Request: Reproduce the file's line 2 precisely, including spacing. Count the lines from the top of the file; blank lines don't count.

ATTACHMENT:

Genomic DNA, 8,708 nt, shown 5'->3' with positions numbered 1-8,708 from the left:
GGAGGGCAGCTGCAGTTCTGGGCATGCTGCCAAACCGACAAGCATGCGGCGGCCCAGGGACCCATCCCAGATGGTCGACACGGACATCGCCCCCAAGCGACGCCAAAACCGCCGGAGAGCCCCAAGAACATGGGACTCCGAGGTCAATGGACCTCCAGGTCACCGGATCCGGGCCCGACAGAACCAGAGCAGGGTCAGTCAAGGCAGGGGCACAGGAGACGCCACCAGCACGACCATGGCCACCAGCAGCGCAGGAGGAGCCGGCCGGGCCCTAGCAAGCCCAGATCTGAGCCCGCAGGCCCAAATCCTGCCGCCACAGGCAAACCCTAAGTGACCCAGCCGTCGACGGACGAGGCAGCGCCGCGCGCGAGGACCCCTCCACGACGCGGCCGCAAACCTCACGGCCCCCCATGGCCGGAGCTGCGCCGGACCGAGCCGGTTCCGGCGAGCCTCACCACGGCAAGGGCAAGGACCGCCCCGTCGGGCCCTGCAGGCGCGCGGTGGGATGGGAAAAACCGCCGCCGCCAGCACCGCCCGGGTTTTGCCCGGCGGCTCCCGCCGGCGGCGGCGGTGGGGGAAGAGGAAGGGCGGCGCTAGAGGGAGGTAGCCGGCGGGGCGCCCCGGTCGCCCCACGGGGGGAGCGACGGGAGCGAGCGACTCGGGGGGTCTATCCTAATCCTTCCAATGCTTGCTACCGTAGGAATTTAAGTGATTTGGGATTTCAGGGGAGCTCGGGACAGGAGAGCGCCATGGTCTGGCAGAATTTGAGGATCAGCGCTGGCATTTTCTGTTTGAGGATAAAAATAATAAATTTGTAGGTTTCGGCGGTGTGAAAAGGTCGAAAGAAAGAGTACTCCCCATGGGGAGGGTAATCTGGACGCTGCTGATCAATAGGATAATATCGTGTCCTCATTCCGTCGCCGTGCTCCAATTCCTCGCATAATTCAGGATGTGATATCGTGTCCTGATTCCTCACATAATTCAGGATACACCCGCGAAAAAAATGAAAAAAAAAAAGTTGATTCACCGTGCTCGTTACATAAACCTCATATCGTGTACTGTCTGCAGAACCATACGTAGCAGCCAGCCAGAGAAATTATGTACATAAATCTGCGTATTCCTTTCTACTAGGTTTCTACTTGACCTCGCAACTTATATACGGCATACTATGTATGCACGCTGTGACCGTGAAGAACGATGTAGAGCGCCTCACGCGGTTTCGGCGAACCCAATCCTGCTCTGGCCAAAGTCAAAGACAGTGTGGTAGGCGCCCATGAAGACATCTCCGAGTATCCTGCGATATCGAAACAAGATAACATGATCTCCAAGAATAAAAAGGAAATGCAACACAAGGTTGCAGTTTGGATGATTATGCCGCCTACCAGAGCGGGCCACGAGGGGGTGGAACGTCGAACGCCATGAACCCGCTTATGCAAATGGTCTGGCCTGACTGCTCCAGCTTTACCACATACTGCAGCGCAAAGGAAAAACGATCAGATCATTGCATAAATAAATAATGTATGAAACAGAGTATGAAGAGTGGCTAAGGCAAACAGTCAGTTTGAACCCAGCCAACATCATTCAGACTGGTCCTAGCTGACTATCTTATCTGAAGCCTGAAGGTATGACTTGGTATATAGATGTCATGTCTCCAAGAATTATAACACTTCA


GGAGGGCAGCTGCAGTTCTGGGCATGCTGCCAAACCGACAAGCATGCGGCGGCCCAGGGACCCATCCCAGATGGTCGACACGGACATCGCCCCCAAGCGACGCCAAAACCGCCGGAGAGCCCCAAGAACATGGGACTCCGAGGTCAATGGACCTCCAGGTCACCGGATCCGGGCCCGACAGAACCAGAGCAGGGTCAGTCAAGGCAGGGGCACAGGAGACGCCACCAGCACGACCATGGCCACCAGCAGCGCAGGAGGAGCCGGCCGGGCCCTAGCAAGCCCAGATCTGAGCCCGCAGGCCCAAATCCTGCCGCCACAGGCAAACCCTAAGTGACCCAGCCGTCGACGGACGAGGCAGCGCCGCGCGCGAGGACCCCTCCACGACGCGGCCGCAAACCTCACGGCCCCCCATGGCCGGAGCTGCGCCGGACCGAGCCGGTTCCGGCGAGCCTCACCACGGCAAGGGCAAGGACCGCCCCGTCGGGCCCTGCAGGCGCGCGGTGGGATGGGAAAAACCGCCGCCGCCAGCACCGCCCGGGTTTTGCCCGGCGGCTCCCGCCGGCGGCGGCGGTGGGGGAAGAGGAAGGGCGGCGCTAGAGGGAGGTAGCCGGCGGGGCGCCCCGGTCGCCCCACGGGGGGAGCGACGGGAGCGAGCGACTCGGGGGGTCTATCCTAATCCTTCCAATGCTTGCTACCGTAGGAATTTAAGTGATTTGGGATTTCAGGGGAGCTCGGGACAGGAGAGCGCCATGGTCTGGCAGAATTTGAGGATCAGCGCTGGCATTTTCTGTTTGAGGATAAAAATAATAAATTTGTAGGTTTCGGCGGTGTGAAAAGGTCGAAAGAAAGAGTACTCCCCATGGGGAGGGTAATCTGGACGCTGCTGATCAATAGGATAATATCGTGTCCTCATTCCGTCGCCGTGCTCCAATTCCTCGCATAATTCAGGATGTGATATCGTGTCCTGATTCCTCACATAATTCAGGATACACCCGCGAAAAAAATGAAAAAAAAAAAGTTGATTCACCGTGCTCGTTACATAAACCTCATATCGTGTACTGTCTGCAGAACCATACGTAGCAGCCAGCCAGAGAAATTATGTACATAAATCTGCGTATTCCTTTCTACTAGGTTTCTACTTGACCTCGCAACTTATATACGGCATACTATGTATGCACGCTGTGACCGTGAAGAACGATGTAGAGCGCCTCACGCGGTTTCGGCGAACCCAATCCTGCTCTGGCCAAAGTCAAAGACAGTGTGGTAGGCGCCCATGAAGACATCTCCGAGTATCCTGCGATATCGAAACAAGATAACATGATCTCCAAGAATAAAAAGGAAATGCAACACAAGGTTGCAGTTTGGATGATTATGCCGCCTACCAGAGCGGGCCACGAGGGGGTGGAACGTCGAACGCCATGAACCCGCTTATGCAAATGGTCTGGCCTGACTGCTCCAGCTTTACCACATACTGCAGCGCAAAGGAAAAACGATCAGATCATTGCATAAATAAATAATGTATGAAACAGAGTATGAAGAGTGGCTAAGGCAAACAGTCAGTTTGAACCCAGCCAACATCATTCAGACTGGTCCTAGCTGACTATCTTATCTGAAGCCTGAAGGTATGACTTGGTATATAGATGTCATGTCTCCAAGAATTATAACACTTCA